# Graph and Heap Data Structure MCQs

- What data structure is used for depth first traversal of a graph?
- Graph traversal is different froma tree traversal, because:
- Graphs are represented using ____________.
- Which of the following is true?
- Prim’s & Kruskal algorithm are ________.
- What is the time complexity of Kruskal’s algorithm?
- What is an AVL tree?
- Why to prefer AVL trees?*
- In a max-heap, element with the greatest key is always in the which node?
- Heap Data Structure can be used as _______.
- Depth First Search is equivalent to which of the traversal in the Binary Trees?
- Time Complexity of Breadth First Search is? (V – number of vertices, E – number of edges)
- Symbol table is a data structure used by a language translator such as a compiler or interpreter, where each identifier (or symbol) in a program’s source code is associated with information relating to its declaration or appearance in the source.
- heap can be used as
- what is the complexity of adding an element to the heap _______.
- In a max-heap, element with the greatest key is always in the which node?
- what is the complexity of adding an element to the heap
- the worst case complexity of deleting any arbitrary node value element from heap is
- A connected planar graph having 6 vertices, 7 edges contains _____________ regions.
- Which of the following properties does a simple graph not hold?
- For a given graph G having v vertices and e edges which is connected and has no cycles, which of the following statements is true?
- A graph with all vertices having equal degree is known as a __________.
- Which of the following statements for a simple graph is correct?
- What is the number of edges present in a complete graph having n vertices?

(a) Queue

(b) Stack

(c) List

(d) Tree

(b) Stack

(a) Trees are not connected

(b) Graphs may have loops

(c) Trees have root

(d) None of these

(c) Trees have root

(a) Adjacency tree

(b) Adjacency linked list and Matrices

(c) Both a and b

(d) Adjacency queue

(c) Both a and b

(a) Prim’s algorithm initialises with a vertex

(b) Prim’s algorithm initialises with a edge

(c) Prim’s algorithm initialises with a vertex which has smallest edge

(d) Prim’s algorithm initialises with a forest

(a) Prim’s algorithm initialises with a vertex

(a) Divide and conquer algorithm

(b) Greedy algorithm

(c) Dynamic Programming

(d) Approximation algorithm

(b) Greedy algorithm

(a) O(log V)

(b) O(E log V)

(c) O(E2)

(d) O(V log E)

(b) O(E log V)

(a) a tree which is balanced and is a height balanced tree

(b) a tree which is unbalanced and is a height balanced tree

(c) a tree with three children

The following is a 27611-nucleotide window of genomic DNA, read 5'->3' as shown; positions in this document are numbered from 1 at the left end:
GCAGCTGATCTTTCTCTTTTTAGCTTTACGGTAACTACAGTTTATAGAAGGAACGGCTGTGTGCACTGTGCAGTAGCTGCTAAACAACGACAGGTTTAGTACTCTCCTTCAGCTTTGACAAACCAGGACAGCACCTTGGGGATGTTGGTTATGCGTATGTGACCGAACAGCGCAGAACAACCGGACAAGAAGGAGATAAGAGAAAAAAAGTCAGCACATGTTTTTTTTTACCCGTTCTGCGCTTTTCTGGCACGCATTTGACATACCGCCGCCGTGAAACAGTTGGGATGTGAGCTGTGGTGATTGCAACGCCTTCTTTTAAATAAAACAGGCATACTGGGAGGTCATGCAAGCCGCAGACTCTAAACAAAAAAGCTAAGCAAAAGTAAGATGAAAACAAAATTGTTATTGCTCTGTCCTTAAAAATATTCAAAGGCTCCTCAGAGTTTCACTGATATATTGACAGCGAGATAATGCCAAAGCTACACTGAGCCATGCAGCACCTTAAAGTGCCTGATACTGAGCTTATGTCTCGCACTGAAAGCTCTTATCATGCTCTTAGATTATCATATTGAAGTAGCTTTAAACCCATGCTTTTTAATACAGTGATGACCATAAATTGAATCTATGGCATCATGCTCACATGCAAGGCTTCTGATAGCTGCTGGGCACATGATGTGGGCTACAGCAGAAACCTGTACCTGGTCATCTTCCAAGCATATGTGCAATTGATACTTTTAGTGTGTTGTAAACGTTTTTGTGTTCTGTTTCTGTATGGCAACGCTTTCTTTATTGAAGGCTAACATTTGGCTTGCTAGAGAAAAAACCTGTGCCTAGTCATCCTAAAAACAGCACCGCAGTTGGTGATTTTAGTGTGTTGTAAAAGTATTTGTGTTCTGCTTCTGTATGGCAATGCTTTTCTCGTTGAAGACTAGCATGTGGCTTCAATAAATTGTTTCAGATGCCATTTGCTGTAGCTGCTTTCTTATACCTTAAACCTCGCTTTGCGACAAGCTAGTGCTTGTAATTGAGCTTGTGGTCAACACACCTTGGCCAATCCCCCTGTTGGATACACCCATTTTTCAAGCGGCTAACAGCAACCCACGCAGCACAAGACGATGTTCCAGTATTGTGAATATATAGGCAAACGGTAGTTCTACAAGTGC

(d) a tree with atmost 3 children

(a) a tree which is balanced and is a height balanced tree

(a) AVL Tree is easiest to implement.

(b) AVL tree store balance factor in every node which costs space

(c) AVL tree fails at scale

(d) AVL Tree is not efficient

(b) AVL tree store balance factor in every node which costs space

(a) Leaf node

(b) First node of left sub tree

(c) Root node

(d) First node of right sub tree

(c) Root node

(a) Priority queue

(b) Stack

(c) A decreasing order array

(d) Normal Array

(a) Priority queue

(a) Pre-order Traversal

(b) Post-order Traversal

(c) Level-order Traversal

(d) In-order Traversal

(a) Pre-order Traversal

(a) O(V+E)

(b) o(v)

(c) o(E)

(d) None of the mentioned

(a) O(V+E)

(a) True

(b) False

(a) True

(a) Priority queue

(b) Stack

(c) A decreasing order array

(d) Normal Array

(a) Priority queue

(a) O(log n)

(b) O(log h)

(c) O(h)

(d) Both A and C

(d) Both A and C

(a) Leaf node

(b) First node of left sub tree

(c) Root node

(d) First node of right sub tree

(c) Root node

(a) O(log n)

(b) O(nlog n)

(c) nlog

(d) logn

(a) O(log n)

(a) O(logn)

(b) O(n)

(c) O(nlogn)

(d) O(n^2)

(a) O(logn)

(a) 15

(b) 3

(c) 1

(d) 11

(b) 3

(a) Must be connected

(b) Must be unweighted

(c) Must have no loops or multiple edges

(d) Must have no multiple edges

(a) Must be connected

(a) v=e

(b) v = e+1

(c) v + 1 = e

(d) v = e-1

(b) v = e+1

(a) Multi Graph

(b) Regular Graph

(c) Simple Graph

(d) Complete Graph

(b) Regular Graph

(a) Every path is a trail

(b) Every trail is a path

(c) Every trail is a path as well as every path is a trail

(d) Path and trail have no relation

(a) Every path is a trail

(a) (n (n+1)/2

(b) (n*(n-1)/2)

(c) r

(d) Information given is insufficient

(b) (n*(n-1)/2)

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